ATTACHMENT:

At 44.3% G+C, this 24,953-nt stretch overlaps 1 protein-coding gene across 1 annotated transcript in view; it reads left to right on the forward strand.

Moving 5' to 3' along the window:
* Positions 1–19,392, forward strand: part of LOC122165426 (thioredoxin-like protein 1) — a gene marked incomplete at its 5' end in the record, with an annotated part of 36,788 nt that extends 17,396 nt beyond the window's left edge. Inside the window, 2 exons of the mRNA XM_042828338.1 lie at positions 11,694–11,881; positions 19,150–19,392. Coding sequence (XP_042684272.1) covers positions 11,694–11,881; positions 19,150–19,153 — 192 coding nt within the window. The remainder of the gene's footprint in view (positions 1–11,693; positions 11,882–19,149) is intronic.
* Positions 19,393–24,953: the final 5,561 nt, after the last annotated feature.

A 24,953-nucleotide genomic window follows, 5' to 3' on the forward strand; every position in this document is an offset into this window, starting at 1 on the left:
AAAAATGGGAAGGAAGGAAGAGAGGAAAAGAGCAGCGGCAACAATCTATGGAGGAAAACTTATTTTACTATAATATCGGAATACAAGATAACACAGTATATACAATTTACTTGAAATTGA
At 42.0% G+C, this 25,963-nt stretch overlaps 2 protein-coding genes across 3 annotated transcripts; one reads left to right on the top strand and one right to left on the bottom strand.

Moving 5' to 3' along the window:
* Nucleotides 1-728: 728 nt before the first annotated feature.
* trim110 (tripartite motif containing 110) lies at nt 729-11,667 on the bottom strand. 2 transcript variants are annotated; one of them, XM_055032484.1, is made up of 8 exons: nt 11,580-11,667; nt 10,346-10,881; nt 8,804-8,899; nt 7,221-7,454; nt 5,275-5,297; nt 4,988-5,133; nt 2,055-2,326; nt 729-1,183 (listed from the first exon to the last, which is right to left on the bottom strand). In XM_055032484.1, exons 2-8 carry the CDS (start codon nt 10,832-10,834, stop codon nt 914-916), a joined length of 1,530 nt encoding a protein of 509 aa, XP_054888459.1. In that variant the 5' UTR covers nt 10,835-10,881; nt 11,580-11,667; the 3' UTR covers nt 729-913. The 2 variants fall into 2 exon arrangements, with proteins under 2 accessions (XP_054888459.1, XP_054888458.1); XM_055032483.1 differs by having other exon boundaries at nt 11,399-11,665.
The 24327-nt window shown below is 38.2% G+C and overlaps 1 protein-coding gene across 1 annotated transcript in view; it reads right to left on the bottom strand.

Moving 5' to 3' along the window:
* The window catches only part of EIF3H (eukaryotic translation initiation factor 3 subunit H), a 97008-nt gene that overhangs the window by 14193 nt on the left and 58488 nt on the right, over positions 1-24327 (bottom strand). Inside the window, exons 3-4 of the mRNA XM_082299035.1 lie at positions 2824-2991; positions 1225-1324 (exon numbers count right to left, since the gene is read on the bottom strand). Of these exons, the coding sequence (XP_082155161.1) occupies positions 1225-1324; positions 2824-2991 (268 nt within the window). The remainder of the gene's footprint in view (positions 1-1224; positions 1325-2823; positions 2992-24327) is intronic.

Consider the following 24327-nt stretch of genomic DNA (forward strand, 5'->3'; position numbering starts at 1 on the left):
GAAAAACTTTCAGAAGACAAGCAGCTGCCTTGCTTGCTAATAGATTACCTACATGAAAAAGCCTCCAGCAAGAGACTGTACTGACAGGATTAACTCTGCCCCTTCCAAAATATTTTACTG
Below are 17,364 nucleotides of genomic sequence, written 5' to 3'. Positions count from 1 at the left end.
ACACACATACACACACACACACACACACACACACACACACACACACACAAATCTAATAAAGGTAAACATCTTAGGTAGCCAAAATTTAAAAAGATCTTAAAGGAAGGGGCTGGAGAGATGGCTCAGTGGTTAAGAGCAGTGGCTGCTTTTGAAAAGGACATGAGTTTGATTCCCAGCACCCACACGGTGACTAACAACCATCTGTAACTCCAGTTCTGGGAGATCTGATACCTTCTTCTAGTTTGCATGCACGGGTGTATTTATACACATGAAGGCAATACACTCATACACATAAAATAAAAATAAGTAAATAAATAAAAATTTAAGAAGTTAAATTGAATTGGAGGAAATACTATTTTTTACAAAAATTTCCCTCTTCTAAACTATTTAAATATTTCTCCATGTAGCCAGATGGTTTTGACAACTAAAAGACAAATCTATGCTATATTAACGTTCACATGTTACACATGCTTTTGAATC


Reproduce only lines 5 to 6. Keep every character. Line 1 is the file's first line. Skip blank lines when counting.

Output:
A 24,953-nucleotide genomic window follows, 5' to 3' on the forward strand; every position in this document is an offset into this window, starting at 1 on the left:
AAAAATGGGAAGGAAGGAAGAGAGGAAAAGAGCAGCGGCAACAATCTATGGAGGAAAACTTATTTTACTATAATATCGGAATACAAGATAACACAGTATATACAATTTACTTGAAATTGA